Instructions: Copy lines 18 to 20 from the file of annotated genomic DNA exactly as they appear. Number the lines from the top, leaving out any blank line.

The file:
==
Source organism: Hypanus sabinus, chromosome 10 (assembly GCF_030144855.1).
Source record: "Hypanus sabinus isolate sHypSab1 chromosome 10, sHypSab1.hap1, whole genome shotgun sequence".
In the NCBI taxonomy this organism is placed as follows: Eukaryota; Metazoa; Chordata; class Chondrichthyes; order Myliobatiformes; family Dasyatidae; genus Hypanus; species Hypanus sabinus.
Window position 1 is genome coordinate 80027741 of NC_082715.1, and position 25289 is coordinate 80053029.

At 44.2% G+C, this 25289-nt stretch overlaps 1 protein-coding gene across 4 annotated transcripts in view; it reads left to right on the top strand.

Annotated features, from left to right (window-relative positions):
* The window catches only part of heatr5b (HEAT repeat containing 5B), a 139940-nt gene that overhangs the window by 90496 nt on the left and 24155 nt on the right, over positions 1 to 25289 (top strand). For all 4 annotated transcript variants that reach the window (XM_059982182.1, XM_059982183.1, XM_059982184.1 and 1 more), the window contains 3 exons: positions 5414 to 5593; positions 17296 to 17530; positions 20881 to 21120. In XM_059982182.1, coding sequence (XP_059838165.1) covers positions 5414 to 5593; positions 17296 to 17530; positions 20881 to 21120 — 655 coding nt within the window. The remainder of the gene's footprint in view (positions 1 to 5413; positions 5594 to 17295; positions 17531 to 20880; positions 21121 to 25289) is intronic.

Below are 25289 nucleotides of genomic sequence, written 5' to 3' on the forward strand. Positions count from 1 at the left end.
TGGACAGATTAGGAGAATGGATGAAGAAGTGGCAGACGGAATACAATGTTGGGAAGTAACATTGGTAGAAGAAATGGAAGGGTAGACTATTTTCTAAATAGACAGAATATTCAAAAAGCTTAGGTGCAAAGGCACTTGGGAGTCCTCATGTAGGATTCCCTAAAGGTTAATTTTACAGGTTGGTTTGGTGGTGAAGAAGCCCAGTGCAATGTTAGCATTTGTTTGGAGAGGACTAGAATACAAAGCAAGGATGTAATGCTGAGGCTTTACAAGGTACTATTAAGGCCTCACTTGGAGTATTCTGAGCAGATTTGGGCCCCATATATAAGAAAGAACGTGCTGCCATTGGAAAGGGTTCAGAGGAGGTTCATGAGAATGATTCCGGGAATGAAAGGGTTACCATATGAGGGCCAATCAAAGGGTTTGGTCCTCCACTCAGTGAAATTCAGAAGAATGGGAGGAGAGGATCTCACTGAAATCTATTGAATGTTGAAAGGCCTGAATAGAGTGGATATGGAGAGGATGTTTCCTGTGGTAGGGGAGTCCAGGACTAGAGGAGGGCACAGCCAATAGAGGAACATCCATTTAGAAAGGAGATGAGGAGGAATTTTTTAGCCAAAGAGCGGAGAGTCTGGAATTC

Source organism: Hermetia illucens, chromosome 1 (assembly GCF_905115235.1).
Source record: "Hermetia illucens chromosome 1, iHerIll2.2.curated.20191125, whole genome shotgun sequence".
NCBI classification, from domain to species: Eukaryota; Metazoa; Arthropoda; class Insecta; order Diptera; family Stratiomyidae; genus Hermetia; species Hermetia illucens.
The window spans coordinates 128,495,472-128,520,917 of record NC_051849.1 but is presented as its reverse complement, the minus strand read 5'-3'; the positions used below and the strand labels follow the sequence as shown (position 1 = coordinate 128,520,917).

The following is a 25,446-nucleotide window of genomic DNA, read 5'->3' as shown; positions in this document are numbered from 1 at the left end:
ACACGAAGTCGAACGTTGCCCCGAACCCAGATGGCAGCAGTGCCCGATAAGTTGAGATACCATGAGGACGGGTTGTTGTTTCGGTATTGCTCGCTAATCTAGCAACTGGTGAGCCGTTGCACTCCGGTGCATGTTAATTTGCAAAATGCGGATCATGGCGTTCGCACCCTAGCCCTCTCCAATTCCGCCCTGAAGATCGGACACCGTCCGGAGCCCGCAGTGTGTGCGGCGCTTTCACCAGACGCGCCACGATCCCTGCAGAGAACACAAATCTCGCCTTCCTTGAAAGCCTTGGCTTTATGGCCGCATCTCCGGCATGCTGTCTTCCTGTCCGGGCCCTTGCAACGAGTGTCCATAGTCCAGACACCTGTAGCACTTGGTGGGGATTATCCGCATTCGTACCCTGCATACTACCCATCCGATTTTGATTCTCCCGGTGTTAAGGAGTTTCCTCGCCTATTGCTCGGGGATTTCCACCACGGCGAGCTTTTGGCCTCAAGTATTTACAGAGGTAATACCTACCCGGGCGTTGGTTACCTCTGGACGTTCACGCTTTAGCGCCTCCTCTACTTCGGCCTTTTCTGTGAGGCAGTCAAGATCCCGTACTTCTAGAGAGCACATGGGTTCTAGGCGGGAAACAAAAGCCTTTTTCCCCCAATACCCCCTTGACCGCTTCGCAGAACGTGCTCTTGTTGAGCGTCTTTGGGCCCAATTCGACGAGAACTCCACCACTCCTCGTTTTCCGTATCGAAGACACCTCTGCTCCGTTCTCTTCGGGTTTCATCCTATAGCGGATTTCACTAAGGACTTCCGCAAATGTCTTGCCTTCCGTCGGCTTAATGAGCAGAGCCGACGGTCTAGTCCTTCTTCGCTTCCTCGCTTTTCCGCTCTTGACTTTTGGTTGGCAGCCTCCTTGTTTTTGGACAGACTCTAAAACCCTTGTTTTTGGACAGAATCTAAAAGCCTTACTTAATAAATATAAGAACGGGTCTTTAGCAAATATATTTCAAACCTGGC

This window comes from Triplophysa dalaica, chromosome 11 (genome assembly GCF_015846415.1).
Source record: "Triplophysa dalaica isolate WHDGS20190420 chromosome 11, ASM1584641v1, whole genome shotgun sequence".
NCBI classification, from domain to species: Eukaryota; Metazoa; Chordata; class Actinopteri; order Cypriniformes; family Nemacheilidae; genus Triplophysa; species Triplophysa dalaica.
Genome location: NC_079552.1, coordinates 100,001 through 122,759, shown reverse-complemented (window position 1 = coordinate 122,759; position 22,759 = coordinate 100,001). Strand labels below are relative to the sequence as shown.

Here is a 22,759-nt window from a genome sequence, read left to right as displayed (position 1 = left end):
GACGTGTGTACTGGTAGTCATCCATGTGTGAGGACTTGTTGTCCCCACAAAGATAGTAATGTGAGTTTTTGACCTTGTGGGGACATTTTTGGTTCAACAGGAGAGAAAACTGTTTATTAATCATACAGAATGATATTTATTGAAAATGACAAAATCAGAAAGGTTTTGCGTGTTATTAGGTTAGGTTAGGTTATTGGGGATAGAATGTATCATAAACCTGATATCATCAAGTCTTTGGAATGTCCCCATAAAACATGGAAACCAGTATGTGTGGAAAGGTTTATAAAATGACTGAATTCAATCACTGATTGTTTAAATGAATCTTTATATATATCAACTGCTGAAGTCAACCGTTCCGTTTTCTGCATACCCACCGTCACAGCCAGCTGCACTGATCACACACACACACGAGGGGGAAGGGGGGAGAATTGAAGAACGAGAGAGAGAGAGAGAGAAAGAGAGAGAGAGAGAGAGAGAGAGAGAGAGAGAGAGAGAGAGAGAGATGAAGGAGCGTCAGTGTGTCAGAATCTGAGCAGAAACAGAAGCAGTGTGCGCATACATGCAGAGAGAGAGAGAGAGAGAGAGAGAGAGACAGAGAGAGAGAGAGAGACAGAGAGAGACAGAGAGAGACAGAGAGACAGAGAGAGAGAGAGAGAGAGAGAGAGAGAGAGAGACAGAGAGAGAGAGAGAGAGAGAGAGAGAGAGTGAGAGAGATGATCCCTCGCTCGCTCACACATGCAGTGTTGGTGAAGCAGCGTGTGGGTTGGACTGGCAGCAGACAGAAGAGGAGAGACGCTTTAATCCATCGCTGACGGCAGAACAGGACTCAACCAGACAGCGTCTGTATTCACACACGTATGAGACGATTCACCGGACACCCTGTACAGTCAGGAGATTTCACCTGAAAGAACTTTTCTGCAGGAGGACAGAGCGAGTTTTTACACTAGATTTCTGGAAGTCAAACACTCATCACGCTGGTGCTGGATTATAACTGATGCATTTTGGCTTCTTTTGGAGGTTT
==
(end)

NCBI classification, from domain to species: Eukaryota; Metazoa; Chordata; class Actinopteri; order Cypriniformes; family Nemacheilidae; genus Triplophysa; species Triplophysa dalaica.
Genome location: NC_079552.1, coordinates 100,001 through 122,759, shown reverse-complemented (window position 1 = coordinate 122,759; position 22,759 = coordinate 100,001). Strand labels below are relative to the sequence as shown.

Here is a 22,759-nt window from a genome sequence, read left to right as displayed (position 1 = left end):